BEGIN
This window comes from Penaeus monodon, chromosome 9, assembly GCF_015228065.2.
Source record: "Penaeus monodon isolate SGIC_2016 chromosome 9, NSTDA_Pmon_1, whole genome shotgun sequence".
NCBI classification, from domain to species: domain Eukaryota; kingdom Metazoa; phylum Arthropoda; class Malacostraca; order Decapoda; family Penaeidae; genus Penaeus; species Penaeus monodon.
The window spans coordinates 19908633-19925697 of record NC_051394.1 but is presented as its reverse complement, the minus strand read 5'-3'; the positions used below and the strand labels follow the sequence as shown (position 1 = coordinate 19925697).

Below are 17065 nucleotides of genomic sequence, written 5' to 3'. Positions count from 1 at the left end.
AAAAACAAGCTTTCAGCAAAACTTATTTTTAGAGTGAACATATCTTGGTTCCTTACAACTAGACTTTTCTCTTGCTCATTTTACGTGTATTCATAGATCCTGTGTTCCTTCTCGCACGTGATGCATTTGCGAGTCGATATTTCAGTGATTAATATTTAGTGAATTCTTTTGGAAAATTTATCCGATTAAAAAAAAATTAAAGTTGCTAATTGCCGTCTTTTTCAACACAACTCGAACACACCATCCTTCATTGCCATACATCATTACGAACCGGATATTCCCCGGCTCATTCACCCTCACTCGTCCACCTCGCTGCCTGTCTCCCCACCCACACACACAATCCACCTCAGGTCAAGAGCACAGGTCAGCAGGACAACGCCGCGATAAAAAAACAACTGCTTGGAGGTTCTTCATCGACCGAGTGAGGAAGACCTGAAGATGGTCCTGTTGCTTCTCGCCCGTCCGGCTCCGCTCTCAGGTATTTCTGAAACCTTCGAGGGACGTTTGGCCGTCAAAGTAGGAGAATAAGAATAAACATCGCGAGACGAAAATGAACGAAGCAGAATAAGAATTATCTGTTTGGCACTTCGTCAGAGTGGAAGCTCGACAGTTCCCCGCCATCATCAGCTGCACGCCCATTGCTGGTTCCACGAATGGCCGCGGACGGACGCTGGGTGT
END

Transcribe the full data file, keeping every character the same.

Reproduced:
This window comes from Penaeus monodon, chromosome 9, assembly GCF_015228065.2.
Source record: "Penaeus monodon isolate SGIC_2016 chromosome 9, NSTDA_Pmon_1, whole genome shotgun sequence".
NCBI classification, from domain to species: domain Eukaryota; kingdom Metazoa; phylum Arthropoda; class Malacostraca; order Decapoda; family Penaeidae; genus Penaeus; species Penaeus monodon.
The window spans coordinates 19908633-19925697 of record NC_051394.1 but is presented as its reverse complement, the minus strand read 5'-3'; the positions used below and the strand labels follow the sequence as shown (position 1 = coordinate 19925697).

Below are 17065 nucleotides of genomic sequence, written 5' to 3'. Positions count from 1 at the left end.
AAAAACAAGCTTTCAGCAAAACTTATTTTTAGAGTGAACATATCTTGGTTCCTTACAACTAGACTTTTCTCTTGCTCATTTTACGTGTATTCATAGATCCTGTGTTCCTTCTCGCACGTGATGCATTTGCGAGTCGATATTTCAGTGATTAATATTTAGTGAATTCTTTTGGAAAATTTATCCGATTAAAAAAAAATTAAAGTTGCTAATTGCCGTCTTTTTCAACACAACTCGAACACACCATCCTTCATTGCCATACATCATTACGAACCGGATATTCCCCGGCTCATTCACCCTCACTCGTCCACCTCGCTGCCTGTCTCCCCACCCACACACACAATCCACCTCAGGTCAAGAGCACAGGTCAGCAGGACAACGCCGCGATAAAAAAACAACTGCTTGGAGGTTCTTCATCGACCGAGTGAGGAAGACCTGAAGATGGTCCTGTTGCTTCTCGCCCGTCCGGCTCCGCTCTCAGGTATTTCTGAAACCTTCGAGGGACGTTTGGCCGTCAAAGTAGGAGAATAAGAATAAACATCGCGAGACGAAAATGAACGAAGCAGAATAAGAATTATCTGTTTGGCACTTCGTCAGAGTGGAAGCTCGACAGTTCCCCGCCATCATCAGCTGCACGCCCATTGCTGGTTCCACGAATGGCCGCGGACGGACGCTGGGTGT